Todd Underwood of Internet consultants Renesys has an interesting post for the day AMSIX, the Amsterdam Internet Exchange, set the world record for Internet traffic through a single facility. At 2110 CET on Monday, the world’s biggest IX saw more than 200 gigabits a second of netty goodness hurtling through its multiple 10GB Ethernet switches. That’s a whole lotta traffic. And love, this being Amsterdam.
But what especially interests me about it is that somehow, everyone does these things differently. In North America, public IXen don’t really count for muchâ€”even the mighty Equinix sees only half AMSIX’s traffic across all its exchanges. Traditionally, ISPs and telcos have preferred to set up private interconnections, or else pay a private exchange operator like Equinix. In Europe, though, public exchanges run by their users as co-operatives, where everyone connects to shared high-capacity Ethernet switches, have been a vital part of the Internet infrastructure from the word go, with LINX in Tookey Street, London SE1 being the first. Over the years, they have grown spectacularly and continue to do soâ€”a year ago, AMS-IX was doing half the traffic it is now, LINX has doubled since January, and DECIX in Frankfurt is up 150 per cent this year.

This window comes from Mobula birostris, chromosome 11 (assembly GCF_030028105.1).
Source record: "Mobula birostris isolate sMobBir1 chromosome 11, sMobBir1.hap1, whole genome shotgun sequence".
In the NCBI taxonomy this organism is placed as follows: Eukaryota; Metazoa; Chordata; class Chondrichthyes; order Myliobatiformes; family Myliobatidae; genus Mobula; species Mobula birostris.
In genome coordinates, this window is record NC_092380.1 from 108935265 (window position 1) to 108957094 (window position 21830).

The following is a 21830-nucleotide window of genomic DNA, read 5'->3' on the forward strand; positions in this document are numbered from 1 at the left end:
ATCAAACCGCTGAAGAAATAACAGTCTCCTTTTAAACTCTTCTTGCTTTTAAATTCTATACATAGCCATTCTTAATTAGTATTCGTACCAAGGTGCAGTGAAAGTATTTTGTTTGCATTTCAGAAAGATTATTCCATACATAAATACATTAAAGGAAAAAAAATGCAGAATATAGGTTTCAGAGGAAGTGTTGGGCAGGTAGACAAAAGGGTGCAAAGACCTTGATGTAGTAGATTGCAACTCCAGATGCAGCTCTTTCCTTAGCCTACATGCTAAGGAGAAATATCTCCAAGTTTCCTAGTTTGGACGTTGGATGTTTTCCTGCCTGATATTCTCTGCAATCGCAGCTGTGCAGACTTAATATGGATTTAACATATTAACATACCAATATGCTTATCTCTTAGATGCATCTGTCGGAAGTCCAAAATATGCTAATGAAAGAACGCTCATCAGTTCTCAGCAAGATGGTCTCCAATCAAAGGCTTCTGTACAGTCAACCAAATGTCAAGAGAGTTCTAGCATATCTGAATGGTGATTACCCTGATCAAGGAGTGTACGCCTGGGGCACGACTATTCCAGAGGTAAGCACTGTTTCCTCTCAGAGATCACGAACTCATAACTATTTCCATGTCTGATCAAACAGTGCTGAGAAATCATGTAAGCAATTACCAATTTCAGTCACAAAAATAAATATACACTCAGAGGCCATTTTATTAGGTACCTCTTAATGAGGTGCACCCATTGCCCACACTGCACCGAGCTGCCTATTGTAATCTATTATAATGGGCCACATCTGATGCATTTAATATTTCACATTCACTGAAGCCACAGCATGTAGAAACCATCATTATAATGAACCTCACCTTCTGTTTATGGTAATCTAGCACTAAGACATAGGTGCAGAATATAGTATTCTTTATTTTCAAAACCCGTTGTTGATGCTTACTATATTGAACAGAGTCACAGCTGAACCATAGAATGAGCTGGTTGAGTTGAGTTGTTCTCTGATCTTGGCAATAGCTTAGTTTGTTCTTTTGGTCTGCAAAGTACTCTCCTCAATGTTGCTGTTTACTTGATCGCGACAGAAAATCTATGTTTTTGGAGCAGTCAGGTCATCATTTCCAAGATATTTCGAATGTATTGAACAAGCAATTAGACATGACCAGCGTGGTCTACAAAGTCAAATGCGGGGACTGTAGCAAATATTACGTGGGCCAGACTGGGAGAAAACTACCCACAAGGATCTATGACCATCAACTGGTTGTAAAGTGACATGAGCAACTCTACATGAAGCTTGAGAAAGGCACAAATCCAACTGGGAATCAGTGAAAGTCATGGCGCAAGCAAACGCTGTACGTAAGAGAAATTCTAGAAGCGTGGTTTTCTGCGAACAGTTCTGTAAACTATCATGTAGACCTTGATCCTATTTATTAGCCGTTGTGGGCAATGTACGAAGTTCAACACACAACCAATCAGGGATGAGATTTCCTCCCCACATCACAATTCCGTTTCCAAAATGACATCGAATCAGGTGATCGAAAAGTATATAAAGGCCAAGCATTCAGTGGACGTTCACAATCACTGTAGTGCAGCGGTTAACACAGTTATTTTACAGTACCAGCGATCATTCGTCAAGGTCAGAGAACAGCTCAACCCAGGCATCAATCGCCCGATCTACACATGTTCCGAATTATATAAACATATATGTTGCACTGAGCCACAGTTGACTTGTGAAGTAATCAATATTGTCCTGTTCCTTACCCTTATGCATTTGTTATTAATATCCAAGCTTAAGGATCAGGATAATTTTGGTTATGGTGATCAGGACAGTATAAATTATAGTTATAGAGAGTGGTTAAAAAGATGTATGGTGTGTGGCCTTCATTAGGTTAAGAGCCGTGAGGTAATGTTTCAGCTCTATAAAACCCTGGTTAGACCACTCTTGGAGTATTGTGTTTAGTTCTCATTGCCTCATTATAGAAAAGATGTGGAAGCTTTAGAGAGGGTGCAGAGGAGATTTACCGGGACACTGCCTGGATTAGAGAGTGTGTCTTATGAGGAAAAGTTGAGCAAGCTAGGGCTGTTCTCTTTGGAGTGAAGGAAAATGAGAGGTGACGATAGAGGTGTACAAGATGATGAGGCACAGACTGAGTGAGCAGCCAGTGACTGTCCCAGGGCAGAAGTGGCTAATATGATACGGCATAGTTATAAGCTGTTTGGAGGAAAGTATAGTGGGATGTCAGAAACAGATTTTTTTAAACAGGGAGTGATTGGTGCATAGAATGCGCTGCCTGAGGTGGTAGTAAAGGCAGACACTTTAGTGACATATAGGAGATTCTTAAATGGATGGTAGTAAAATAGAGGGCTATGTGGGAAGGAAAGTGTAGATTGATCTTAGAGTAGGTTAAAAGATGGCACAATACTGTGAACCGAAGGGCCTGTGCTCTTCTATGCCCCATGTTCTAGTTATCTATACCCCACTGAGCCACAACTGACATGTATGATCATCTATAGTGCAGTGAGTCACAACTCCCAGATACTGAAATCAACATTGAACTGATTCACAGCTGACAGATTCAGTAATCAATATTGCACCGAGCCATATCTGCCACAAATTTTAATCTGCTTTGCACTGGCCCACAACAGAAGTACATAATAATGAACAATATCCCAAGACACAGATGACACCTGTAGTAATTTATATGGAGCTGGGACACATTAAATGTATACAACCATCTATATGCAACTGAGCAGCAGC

There’s obviously a political/cultural analogy here. The Americans prefer to set up their own private wires, and the Europeans prefer sharing a really big Ethernet ring, operated as a non-profit organisation. And the South Koreans have arrived at a sort of hybrid solution, doing private interconnection in a very big way but within a shared facility. But there doesn’t seem to be any great difference in the results.
Geek culture bleg: If multiple Linux boxes are boxen, multiple muxes are muxen, more than one VAX used to be VAXen, why aren’t more than one switch switchen?